Collateral Source Rule o If an injured party receives some compensation for his injuries from a source wholly independent of the tortfeasor, such payment should not be deducted from the damages which the П would otherwise collect from the tortfeasor. o o Collateral source rule applies to suits against governmental entities. Can be thought of as an exception to offsetting benefits rule.

Non Ex: П claimed emotional distress – Δ cannot show fees from lectures. Non Ex: if a victim of FI alleges only pain and humiliation, Δ can not show П got $ for story. OH: evidence of remarriage admissible – Jury can do with it whatever they want. ILL: remarriage in wrongful death is admissible to offset loss of consortium but not fin support Ex (Helfend): Helfend was injured in a bus-auto collision and was awarded $16,400 against the Δ even though he had collected medical expenses from his insurance. Re “wholly independent” – many states do not follow this rule. o Application of the rule depends less upon source than upon character of the benefits received.

Scope of Liability
o GR: Cannot recover for indirect econ harm. o Minority Exceptions: o Loss of business opportunities due to pollution of steams adjoining П’s property. Purpose of Tort law is to maximize social utility: o where the costs of accidents exceeds the costs of preventing them, the law will impose liability. A П who complained of harm flowing merely from the misfortune visited upon a 3rd person by Δ’s acts stands at too remote a distance to recover. When the number of Пs is almost infinite, it make sense to limit liability even when damages are foreseeable. Δ should pay once and no more for damages inflicted. Recovery may be obtained for damage proximately caused by the Δ’s negeligence. Rest 3rd Torts: Negligence Δs are liable only for those harms whose risks made the actor’s conduct tortious. Econ harm Rule: a negligence П who suffers no physical impact to person/property cannot recover for other losses – so-called economic harm. o Rule prevents П from evading limitation of liability in K o Does not apply to claims of violation of professional duty. Hadley: Consequential damages will not be awarded unless Δ was put on notice of the special circs giving rise to them. Ex: A hands a gun to child. Child shoots B, A liable. Gun falls and hurts B’s foot, A not liable. If П did not suffer physical impact, she cannot recover, no matter how foreseeable the harm or how direct the causation. Ex: П bought truck that was defective. П sued for econ damages. Nope: limited to K damage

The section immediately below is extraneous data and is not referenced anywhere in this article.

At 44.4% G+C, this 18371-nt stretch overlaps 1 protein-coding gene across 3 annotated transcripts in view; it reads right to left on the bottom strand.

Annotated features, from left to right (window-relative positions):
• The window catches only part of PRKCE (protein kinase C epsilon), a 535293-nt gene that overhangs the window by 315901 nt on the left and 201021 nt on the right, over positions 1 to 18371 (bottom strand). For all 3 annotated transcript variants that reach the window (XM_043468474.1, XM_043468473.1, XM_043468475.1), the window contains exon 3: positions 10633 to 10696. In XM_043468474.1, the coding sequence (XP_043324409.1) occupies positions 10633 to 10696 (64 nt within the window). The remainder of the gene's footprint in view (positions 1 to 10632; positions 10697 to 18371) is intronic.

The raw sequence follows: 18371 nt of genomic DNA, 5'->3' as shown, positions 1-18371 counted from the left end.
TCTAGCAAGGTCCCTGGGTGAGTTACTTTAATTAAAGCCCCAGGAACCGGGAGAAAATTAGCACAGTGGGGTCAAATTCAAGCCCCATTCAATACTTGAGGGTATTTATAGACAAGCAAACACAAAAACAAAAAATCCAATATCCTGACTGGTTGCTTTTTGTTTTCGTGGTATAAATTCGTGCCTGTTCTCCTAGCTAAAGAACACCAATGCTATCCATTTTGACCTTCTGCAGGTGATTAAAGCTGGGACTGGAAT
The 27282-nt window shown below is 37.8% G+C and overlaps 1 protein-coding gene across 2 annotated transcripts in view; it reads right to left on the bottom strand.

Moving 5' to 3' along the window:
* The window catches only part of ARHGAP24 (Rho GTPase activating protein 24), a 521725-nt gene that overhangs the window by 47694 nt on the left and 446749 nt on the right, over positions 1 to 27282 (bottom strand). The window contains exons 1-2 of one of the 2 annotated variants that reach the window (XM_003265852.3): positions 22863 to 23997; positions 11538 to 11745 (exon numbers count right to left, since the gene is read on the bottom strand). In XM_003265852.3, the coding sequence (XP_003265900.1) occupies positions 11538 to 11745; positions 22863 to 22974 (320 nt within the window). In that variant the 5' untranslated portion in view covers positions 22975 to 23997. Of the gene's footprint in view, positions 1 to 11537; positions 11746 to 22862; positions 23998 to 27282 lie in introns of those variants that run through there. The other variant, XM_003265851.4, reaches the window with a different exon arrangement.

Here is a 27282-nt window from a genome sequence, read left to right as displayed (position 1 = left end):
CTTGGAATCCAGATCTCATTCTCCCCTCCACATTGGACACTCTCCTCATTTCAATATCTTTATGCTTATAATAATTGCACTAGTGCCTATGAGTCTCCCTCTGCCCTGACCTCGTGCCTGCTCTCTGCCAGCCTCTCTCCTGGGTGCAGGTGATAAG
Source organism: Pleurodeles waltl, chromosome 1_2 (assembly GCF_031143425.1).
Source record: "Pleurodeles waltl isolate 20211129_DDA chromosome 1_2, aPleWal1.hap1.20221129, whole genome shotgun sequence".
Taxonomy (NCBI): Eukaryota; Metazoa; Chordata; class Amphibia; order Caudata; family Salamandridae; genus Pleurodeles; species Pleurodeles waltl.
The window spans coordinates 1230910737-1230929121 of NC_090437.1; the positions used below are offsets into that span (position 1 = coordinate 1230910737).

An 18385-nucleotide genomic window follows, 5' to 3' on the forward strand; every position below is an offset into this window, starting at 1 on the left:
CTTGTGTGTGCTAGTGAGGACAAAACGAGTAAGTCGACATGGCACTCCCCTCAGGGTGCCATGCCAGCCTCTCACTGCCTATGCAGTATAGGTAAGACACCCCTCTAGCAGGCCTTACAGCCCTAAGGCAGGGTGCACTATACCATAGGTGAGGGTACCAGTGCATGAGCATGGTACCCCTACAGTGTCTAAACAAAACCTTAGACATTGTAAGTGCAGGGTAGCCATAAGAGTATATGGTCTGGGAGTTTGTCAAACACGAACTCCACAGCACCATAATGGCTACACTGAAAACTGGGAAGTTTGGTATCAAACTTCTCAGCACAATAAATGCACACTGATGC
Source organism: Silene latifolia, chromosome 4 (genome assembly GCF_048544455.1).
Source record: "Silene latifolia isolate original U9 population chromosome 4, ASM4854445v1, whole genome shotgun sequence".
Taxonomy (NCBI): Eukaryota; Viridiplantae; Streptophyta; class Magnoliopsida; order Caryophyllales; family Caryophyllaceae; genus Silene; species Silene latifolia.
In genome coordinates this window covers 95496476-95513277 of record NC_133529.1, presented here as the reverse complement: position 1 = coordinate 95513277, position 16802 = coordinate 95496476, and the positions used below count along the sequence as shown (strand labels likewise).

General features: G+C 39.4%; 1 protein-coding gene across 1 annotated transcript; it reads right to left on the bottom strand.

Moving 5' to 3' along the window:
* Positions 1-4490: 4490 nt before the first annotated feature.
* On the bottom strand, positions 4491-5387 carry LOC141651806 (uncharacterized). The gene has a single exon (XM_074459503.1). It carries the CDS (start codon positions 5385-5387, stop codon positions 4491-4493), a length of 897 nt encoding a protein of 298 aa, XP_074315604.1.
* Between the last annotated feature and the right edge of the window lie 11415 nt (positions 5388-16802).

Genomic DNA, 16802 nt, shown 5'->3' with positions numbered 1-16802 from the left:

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Ex (Pruitt): Allied dumped chemicals in the James river causing economic injuries to different categories of Пs who harvest the River and its Bay. Пs claimed lost profits resulting from decline in demand for seafood from the affected areas. (These damages are indirect damages)

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A Δ who negligently injures a 3rd person entitled to life-care medical services by П is liable to 3rd party but not to П.